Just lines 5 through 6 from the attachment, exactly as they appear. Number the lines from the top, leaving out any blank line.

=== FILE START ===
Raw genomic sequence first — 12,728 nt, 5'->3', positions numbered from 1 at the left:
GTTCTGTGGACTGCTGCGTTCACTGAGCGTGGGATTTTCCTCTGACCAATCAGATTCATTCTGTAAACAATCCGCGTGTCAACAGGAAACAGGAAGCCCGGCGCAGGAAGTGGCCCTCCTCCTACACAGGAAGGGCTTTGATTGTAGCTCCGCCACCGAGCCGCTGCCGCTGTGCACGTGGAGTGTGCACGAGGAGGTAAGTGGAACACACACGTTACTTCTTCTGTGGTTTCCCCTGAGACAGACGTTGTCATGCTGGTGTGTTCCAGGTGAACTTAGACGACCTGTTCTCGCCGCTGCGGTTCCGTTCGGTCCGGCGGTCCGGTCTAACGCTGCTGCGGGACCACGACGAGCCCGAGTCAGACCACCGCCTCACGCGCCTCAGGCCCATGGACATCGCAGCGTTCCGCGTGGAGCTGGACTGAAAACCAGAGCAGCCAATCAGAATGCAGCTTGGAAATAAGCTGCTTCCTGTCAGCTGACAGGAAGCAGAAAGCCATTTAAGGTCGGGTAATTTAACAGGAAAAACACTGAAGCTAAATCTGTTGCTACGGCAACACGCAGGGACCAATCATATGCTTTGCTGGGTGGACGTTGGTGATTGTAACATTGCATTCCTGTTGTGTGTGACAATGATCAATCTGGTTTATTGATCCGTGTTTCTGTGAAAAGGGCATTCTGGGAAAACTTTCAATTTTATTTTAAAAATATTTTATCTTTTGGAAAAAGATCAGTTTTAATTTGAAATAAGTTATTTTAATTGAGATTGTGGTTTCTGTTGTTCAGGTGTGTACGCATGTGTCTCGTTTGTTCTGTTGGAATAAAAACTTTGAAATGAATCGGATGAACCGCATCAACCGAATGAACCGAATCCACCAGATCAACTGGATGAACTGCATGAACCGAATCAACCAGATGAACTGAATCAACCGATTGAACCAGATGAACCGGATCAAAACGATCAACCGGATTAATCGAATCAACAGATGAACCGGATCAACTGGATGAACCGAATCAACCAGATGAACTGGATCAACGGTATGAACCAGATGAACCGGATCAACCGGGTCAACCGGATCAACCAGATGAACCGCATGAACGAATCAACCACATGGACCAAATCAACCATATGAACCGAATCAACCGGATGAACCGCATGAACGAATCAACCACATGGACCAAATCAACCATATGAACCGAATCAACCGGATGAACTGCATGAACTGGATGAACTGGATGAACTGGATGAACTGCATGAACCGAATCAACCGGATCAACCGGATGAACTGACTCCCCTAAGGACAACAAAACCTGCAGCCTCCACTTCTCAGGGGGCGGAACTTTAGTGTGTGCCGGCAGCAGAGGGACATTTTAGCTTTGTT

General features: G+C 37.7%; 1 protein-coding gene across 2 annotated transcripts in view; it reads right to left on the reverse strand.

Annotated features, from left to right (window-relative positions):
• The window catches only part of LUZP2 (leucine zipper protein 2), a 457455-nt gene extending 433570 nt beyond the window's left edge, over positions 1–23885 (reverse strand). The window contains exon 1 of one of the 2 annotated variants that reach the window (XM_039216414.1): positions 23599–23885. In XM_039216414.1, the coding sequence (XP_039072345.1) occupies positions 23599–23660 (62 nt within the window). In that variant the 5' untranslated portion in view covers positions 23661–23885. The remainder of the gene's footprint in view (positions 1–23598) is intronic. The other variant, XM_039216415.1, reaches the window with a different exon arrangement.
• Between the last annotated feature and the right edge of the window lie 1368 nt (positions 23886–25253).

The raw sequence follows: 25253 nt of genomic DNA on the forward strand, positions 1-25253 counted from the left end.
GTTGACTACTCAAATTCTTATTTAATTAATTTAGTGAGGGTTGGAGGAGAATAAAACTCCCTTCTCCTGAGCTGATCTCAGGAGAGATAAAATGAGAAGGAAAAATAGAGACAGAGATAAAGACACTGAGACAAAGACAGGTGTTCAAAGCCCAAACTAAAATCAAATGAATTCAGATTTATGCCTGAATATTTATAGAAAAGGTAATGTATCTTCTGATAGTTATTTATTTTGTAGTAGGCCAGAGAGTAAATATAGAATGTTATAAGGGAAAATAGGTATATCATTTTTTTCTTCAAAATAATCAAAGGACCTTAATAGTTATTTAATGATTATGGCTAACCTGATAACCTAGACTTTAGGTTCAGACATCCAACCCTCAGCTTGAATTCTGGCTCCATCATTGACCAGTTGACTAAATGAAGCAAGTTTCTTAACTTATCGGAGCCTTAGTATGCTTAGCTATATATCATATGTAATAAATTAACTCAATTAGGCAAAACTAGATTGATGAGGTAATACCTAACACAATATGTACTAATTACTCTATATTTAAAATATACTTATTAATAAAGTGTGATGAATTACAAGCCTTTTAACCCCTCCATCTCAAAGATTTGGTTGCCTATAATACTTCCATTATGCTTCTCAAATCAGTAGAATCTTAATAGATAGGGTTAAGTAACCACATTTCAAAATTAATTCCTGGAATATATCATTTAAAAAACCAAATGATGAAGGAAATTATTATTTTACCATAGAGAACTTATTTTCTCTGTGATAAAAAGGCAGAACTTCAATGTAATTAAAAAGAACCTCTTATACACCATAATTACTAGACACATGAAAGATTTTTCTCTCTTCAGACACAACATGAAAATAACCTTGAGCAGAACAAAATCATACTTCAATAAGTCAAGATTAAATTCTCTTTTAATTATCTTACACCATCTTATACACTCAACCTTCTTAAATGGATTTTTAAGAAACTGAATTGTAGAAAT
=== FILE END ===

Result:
• The window catches only part of LUZP2 (leucine zipper protein 2), a 457455-nt gene extending 433570 nt beyond the window's left edge, over positions 1–23885 (reverse strand). The window contains exon 1 of one of the 2 annotated variants that reach the window (XM_039216414.1): positions 23599–23885. In XM_039216414.1, the coding sequence (XP_039072345.1) occupies positions 23599–23660 (62 nt within the window). In that variant the 5' untranslated portion in view covers positions 23661–23885. The remainder of the gene's footprint in view (positions 1–23598) is intronic. The other variant, XM_039216415.1, reaches the window with a different exon arrangement.
• Between the last annotated feature and the right edge of the window lie 1368 nt (positions 23886–25253).